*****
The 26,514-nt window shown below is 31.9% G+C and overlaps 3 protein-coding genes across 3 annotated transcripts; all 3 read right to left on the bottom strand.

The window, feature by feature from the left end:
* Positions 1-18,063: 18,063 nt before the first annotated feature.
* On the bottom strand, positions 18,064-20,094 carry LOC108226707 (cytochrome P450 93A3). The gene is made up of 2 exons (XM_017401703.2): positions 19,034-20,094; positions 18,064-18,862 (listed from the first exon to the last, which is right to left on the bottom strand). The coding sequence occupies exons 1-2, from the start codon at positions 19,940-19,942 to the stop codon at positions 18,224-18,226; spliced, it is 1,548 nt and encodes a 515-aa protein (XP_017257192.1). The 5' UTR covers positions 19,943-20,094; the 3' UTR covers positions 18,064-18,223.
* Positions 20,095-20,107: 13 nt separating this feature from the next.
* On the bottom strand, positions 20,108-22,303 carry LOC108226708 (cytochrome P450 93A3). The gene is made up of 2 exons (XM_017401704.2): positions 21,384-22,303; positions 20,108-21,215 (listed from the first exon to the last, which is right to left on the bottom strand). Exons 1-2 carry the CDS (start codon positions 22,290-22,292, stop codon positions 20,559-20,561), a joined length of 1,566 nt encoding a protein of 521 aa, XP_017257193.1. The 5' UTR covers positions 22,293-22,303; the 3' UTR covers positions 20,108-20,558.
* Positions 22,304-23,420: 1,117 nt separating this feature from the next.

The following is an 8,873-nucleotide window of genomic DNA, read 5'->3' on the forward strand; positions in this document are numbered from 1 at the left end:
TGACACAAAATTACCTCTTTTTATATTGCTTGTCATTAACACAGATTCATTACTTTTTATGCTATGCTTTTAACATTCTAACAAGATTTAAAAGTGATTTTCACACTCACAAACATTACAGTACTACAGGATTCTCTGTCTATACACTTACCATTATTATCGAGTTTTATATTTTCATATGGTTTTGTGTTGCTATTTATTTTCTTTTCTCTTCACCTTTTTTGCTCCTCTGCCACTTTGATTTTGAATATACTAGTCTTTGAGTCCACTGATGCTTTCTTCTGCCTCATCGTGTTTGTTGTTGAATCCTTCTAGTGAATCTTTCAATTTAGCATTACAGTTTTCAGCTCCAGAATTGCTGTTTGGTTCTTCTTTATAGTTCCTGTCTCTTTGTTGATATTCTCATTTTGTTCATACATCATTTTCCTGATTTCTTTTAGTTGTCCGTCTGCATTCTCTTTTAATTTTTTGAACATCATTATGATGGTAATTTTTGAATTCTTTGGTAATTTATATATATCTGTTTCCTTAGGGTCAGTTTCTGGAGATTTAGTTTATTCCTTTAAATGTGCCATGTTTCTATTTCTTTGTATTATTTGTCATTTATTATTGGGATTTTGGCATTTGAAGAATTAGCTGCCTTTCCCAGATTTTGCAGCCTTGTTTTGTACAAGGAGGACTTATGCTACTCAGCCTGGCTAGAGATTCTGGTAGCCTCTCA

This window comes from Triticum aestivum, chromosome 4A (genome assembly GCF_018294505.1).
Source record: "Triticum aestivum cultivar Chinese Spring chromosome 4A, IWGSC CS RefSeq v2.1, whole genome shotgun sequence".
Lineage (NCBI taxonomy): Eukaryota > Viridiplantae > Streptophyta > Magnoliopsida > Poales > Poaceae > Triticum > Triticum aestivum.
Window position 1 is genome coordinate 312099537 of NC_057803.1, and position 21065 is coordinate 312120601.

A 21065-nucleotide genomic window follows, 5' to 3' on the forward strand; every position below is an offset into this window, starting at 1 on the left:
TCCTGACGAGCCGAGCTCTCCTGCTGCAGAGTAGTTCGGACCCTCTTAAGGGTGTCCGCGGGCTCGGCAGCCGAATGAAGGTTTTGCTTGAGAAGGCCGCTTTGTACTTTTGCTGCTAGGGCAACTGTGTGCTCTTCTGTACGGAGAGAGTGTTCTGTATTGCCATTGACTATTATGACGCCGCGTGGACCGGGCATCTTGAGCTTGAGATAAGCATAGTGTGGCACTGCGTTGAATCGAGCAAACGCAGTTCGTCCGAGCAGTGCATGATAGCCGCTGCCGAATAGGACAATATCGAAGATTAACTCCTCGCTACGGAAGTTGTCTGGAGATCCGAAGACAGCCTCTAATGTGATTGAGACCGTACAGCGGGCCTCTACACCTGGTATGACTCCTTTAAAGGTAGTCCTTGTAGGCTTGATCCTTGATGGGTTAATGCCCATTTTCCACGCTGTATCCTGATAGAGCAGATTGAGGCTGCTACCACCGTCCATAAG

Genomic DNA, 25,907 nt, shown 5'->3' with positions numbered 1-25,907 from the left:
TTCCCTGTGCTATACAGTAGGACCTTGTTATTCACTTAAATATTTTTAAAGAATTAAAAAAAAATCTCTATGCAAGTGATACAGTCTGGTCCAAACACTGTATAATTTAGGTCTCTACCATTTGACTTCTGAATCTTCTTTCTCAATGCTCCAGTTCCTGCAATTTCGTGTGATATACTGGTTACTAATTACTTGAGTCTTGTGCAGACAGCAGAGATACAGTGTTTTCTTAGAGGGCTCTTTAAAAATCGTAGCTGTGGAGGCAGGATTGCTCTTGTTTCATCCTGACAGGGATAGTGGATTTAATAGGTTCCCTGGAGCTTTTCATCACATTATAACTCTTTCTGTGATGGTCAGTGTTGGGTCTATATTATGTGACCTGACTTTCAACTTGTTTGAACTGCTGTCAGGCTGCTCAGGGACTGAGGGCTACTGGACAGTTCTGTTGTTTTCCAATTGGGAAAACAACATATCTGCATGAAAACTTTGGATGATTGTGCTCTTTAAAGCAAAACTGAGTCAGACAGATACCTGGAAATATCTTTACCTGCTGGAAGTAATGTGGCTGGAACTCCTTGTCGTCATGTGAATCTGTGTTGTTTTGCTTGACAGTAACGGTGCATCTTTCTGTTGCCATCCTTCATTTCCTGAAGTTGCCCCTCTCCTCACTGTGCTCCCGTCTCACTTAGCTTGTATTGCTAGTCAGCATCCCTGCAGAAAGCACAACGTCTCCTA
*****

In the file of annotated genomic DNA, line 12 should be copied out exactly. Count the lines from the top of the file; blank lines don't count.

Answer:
Lineage (NCBI taxonomy): Eukaryota > Viridiplantae > Streptophyta > Magnoliopsida > Poales > Poaceae > Triticum > Triticum aestivum.